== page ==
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So like a one-time government loan to get the ball rolling, with the understanding from the people that required the services that they would be billed for them and expected to pay in full with interest for them once they are productive members of society again? I assume the money paid back would be paid into an account to KEEP the ball rolling?

Now that's a great idea!

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We also need to get over the flawed concept that anyone convicted of a drug or alcohol related crime is necessarily addicted, many have simply made an error in judgement leading to the offense. This is a major flaw in the way current court-ordered treatment programs are structured.

EDIT: This leads people to believe that entering a treatment program is a "get out of jail free" card, and is largely seen as a joke and just another way of issuing a fine or punishment.

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Recidivism rates for Drug offenders that have had treatment are horrendous.

Forced Treatment Results in Higher Recidivism than NO Treatment and Adolescent Use INCREASES Following Treatment.

See article: http://www.peele.net/lib/court.html

Not at all surprising considering the way such programs are structured and forced upon people.

Also not surprising considering the environments these people return to after treatment.

This helps to make the case for the sort of approach I'm advocating.

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Another option for financing treatment would be to use some of the proceeds from taxes on the legal, controlled, sales of both recreational drugs and alcohol.

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No different than a drunk driver, yet we see no one shouting for banning alcohol sales and possession...

personally, I'm for the legalization/decriminalization of MJ purchase/possession...not sure about how I feel about any legalization of hard drugs.

MJ and Cocaine over here. I do not support/approve of decriminalizing anything else, because anything else can be really dangerous for the user as well as bystanders. Could you imagine if meth were decriminalized? Oh dear god...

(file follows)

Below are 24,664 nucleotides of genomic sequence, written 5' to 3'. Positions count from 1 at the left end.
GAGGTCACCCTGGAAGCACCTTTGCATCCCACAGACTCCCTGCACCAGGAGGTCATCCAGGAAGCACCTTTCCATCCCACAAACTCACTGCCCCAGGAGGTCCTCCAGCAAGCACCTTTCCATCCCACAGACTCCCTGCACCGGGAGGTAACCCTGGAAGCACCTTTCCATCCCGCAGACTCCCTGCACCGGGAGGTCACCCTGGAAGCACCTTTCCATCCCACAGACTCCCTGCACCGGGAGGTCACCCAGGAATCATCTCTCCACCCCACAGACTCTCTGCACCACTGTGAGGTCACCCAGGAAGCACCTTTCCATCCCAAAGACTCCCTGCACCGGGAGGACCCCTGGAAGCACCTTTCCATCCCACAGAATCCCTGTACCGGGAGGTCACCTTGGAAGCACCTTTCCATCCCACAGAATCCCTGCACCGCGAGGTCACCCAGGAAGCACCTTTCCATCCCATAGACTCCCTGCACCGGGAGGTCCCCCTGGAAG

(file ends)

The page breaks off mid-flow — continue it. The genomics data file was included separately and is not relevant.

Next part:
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Could you imagine if meth were decriminalized? Oh dear god...

+1

Edited by Pontiac Custom-S
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Could you imagine if meth were decriminalized? Oh dear god...

Yes actually, the criminal producers would go out of business, the drug would be exposed for its filthiness, and the popularity of it would decline quickly.

Darwin's principles would also apply.

I'm trying to take a long-range view of this.

Way too much fear, and way too little rationality determines our current drug policies.

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great thread.

a great step in personal responsibility.

we have drug programs for "youngsters" yet some of them still grow up and do drugs... we had sex-ed yet we still have even children going out and doing that. people will do what they want even when given facts of what will most likely happen. degrading your own life (w/ hard drugs) even with this knowledge will still happen.

PCS, just cause drugs would be legalized, doesn't mean the other laws are out the window.

i'd imagine if meth was legal, somewhere a possible industry would rise...and be taxed to minimal income. but....they already make it for ADD kids and such, so it's kinda legal.

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great thread.

a great step in personal responsibility.

we have drug programs for "youngsters" yet some of them still grow up and do drugs... we had sex-ed yet we still have even children going out and doing that. people will do what they want even when given facts of what will most likely happen. degrading your own life (w/ hard drugs) even with this knowledge will still happen.

PCS, just cause drugs would be legalized, doesn't mean the other laws are out the window.

i'd imagine if meth was legal, somewhere a possible industry would rise...and be taxed to minimal income. but....they already make it for ADD kids and such, so it's kinda legal.

Funny, there was no such thing as ADD children when I was growing up. This drugging of our children is just the outgrowth of parents, unable or unwilling to deal with their own children. So they drug them. What a bunch of Malarkey! :nono: